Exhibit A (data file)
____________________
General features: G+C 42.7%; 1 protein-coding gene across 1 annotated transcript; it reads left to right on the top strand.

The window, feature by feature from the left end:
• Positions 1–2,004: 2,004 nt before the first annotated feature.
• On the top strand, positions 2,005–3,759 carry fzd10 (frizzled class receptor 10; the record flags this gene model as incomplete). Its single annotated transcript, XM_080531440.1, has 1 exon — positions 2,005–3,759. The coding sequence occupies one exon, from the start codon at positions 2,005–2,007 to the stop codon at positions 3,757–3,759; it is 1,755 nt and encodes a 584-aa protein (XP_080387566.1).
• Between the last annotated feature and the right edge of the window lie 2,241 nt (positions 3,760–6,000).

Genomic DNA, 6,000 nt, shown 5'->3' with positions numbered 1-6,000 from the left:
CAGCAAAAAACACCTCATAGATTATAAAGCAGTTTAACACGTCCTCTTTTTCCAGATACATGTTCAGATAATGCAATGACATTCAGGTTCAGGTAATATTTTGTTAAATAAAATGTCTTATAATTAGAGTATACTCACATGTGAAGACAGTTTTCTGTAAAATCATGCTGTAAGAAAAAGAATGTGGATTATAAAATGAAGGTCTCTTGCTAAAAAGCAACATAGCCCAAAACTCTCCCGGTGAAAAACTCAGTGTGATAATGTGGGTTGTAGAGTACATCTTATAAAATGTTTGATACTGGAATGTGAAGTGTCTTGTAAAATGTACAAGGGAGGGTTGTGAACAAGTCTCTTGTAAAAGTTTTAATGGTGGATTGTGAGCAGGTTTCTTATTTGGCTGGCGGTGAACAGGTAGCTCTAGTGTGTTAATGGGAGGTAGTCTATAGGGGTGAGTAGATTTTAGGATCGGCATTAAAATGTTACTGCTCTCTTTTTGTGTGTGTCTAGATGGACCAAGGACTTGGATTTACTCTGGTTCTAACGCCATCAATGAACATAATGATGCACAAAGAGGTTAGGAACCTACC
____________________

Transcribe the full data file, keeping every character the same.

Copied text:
General features: G+C 42.7%; 1 protein-coding gene across 1 annotated transcript; it reads left to right on the top strand.

The window, feature by feature from the left end:
• Positions 1–2,004: 2,004 nt before the first annotated feature.
• On the top strand, positions 2,005–3,759 carry fzd10 (frizzled class receptor 10; the record flags this gene model as incomplete). Its single annotated transcript, XM_080531440.1, has 1 exon — positions 2,005–3,759. The coding sequence occupies one exon, from the start codon at positions 2,005–2,007 to the stop codon at positions 3,757–3,759; it is 1,755 nt and encodes a 584-aa protein (XP_080387566.1).
• Between the last annotated feature and the right edge of the window lie 2,241 nt (positions 3,760–6,000).

Genomic DNA, 6,000 nt, shown 5'->3' with positions numbered 1-6,000 from the left:
CAGCAAAAAACACCTCATAGATTATAAAGCAGTTTAACACGTCCTCTTTTTCCAGATACATGTTCAGATAATGCAATGACATTCAGGTTCAGGTAATATTTTGTTAAATAAAATGTCTTATAATTAGAGTATACTCACATGTGAAGACAGTTTTCTGTAAAATCATGCTGTAAGAAAAAGAATGTGGATTATAAAATGAAGGTCTCTTGCTAAAAAGCAACATAGCCCAAAACTCTCCCGGTGAAAAACTCAGTGTGATAATGTGGGTTGTAGAGTACATCTTATAAAATGTTTGATACTGGAATGTGAAGTGTCTTGTAAAATGTACAAGGGAGGGTTGTGAACAAGTCTCTTGTAAAAGTTTTAATGGTGGATTGTGAGCAGGTTTCTTATTTGGCTGGCGGTGAACAGGTAGCTCTAGTGTGTTAATGGGAGGTAGTCTATAGGGGTGAGTAGATTTTAGGATCGGCATTAAAATGTTACTGCTCTCTTTTTGTGTGTGTCTAGATGGACCAAGGACTTGGATTTACTCTGGTTCTAACGCCATCAATGAACATAATGATGCACAAAGAGGTTAGGAACCTACC